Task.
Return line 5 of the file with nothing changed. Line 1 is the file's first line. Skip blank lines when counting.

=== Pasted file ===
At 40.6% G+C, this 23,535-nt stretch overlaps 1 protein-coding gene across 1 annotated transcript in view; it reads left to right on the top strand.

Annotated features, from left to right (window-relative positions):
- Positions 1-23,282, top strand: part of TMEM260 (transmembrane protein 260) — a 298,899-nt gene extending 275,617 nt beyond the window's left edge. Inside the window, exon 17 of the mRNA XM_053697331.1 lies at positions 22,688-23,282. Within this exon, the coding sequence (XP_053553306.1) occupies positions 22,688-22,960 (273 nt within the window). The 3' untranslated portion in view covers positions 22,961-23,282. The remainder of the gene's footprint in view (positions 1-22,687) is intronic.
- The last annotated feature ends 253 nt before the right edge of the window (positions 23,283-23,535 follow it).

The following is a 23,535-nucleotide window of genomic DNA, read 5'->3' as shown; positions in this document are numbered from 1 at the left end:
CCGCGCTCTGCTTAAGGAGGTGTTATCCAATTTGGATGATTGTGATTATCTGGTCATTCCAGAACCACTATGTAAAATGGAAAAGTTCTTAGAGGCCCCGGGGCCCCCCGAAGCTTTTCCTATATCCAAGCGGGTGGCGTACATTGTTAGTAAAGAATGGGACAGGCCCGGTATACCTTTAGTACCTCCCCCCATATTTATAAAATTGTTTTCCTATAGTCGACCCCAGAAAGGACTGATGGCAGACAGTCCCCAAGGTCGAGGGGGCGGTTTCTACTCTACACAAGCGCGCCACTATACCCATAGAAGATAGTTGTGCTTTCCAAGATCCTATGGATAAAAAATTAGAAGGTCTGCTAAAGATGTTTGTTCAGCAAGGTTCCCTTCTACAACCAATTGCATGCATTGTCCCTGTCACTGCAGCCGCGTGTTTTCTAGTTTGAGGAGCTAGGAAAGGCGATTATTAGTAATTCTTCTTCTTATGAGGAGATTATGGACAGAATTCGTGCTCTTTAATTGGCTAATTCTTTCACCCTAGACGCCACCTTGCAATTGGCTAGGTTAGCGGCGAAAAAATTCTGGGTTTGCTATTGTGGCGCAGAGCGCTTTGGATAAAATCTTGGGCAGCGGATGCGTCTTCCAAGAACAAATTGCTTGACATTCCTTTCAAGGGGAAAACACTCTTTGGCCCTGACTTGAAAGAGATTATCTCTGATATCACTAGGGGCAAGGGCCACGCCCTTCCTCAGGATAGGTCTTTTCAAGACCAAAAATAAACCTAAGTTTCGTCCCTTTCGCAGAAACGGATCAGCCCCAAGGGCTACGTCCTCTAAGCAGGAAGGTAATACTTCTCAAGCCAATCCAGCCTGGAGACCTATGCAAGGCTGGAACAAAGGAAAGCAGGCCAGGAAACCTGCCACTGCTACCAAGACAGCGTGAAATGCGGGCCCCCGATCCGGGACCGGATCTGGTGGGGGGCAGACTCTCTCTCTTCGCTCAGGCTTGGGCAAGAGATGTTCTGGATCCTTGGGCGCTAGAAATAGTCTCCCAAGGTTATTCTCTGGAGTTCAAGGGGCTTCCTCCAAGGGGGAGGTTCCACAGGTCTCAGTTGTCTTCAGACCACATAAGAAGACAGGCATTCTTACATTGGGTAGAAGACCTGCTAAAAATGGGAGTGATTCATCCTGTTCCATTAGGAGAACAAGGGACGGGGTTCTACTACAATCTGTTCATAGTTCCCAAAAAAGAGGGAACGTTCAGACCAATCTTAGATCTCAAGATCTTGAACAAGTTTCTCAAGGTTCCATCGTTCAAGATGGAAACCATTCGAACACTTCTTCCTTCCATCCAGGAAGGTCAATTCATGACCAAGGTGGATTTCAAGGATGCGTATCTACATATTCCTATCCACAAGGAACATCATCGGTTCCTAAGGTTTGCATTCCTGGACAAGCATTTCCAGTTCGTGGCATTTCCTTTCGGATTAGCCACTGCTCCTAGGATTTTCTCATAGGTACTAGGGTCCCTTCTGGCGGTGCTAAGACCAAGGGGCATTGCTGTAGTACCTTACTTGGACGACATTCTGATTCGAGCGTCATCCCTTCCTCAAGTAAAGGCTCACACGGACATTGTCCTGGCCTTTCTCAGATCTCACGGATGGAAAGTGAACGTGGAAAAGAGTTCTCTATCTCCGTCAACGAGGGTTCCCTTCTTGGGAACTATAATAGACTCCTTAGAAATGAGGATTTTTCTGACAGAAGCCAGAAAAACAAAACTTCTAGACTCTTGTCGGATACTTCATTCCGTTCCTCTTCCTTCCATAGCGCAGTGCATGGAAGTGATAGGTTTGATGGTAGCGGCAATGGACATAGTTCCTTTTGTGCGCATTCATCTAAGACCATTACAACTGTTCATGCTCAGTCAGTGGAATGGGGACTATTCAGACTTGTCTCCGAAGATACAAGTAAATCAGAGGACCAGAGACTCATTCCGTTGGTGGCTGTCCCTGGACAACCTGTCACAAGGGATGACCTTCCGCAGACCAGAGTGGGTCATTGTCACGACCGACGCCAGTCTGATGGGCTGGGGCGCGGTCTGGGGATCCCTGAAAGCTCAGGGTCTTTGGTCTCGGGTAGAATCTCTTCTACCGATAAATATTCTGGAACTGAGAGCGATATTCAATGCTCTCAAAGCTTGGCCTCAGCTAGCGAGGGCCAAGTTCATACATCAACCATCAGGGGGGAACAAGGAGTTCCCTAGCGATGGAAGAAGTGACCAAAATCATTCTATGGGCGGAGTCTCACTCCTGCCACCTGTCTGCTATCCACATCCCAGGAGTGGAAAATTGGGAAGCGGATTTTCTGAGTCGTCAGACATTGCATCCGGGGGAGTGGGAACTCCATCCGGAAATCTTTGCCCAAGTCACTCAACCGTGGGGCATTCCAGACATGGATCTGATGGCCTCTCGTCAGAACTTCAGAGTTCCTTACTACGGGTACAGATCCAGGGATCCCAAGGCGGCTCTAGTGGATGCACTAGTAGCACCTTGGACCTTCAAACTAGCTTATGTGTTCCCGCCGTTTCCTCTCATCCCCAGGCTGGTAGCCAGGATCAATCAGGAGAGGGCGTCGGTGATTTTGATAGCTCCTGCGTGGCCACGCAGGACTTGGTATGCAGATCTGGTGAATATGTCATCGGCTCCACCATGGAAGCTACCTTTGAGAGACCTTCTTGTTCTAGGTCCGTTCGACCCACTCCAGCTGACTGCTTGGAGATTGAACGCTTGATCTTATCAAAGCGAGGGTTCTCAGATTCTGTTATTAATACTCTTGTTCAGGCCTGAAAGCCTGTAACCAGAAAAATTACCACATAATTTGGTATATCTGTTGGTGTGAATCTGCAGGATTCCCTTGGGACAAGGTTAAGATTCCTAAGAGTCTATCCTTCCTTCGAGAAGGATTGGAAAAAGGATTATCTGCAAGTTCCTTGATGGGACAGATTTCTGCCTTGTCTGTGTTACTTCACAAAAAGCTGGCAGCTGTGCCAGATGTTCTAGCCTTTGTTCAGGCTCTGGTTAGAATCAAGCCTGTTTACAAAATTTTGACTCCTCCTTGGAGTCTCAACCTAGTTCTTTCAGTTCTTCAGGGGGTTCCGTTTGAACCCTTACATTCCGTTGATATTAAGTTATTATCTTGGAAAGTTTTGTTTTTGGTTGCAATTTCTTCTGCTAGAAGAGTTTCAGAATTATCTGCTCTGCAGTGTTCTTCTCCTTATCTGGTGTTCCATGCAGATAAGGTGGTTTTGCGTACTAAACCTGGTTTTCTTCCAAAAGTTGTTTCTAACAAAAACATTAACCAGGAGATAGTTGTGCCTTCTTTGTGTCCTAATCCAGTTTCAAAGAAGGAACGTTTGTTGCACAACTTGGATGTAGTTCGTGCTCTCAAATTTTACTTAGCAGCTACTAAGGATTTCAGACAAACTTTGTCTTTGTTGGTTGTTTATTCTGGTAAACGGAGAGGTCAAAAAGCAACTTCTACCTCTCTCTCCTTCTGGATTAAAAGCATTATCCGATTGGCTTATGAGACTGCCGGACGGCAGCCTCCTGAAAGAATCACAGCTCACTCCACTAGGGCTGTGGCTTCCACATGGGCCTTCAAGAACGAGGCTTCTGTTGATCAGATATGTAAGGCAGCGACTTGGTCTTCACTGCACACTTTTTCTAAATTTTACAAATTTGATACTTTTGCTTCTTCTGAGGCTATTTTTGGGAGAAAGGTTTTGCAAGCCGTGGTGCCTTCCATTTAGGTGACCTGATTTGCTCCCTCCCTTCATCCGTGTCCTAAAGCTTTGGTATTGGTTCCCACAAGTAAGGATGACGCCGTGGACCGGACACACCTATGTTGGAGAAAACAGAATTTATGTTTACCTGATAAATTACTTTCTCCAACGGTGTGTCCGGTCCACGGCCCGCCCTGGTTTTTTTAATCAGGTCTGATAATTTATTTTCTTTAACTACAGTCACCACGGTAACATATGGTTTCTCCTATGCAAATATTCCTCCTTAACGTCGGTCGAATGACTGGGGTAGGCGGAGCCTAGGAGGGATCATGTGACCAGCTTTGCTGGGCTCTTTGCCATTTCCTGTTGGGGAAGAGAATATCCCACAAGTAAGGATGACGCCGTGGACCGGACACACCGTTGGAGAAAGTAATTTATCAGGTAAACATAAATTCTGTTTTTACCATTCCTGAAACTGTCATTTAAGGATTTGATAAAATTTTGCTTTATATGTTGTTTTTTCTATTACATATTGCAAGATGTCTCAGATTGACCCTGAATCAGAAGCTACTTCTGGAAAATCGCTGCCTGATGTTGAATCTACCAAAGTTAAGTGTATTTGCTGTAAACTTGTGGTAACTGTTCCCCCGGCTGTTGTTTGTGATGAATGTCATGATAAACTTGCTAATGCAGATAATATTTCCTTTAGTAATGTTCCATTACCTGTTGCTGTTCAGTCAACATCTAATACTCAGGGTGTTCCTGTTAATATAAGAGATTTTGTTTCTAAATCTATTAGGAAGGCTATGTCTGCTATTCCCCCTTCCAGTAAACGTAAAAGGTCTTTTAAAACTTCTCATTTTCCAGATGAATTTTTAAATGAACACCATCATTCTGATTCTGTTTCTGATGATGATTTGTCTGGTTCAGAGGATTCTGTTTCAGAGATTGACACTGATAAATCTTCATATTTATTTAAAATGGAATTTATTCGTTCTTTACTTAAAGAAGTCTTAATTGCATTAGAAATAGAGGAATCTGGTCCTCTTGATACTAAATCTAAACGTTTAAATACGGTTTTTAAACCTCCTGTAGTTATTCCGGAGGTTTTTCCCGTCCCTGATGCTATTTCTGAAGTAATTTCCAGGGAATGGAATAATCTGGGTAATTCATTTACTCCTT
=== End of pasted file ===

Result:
The following is a 23,535-nucleotide window of genomic DNA, read 5'->3' as shown; positions in this document are numbered from 1 at the left end: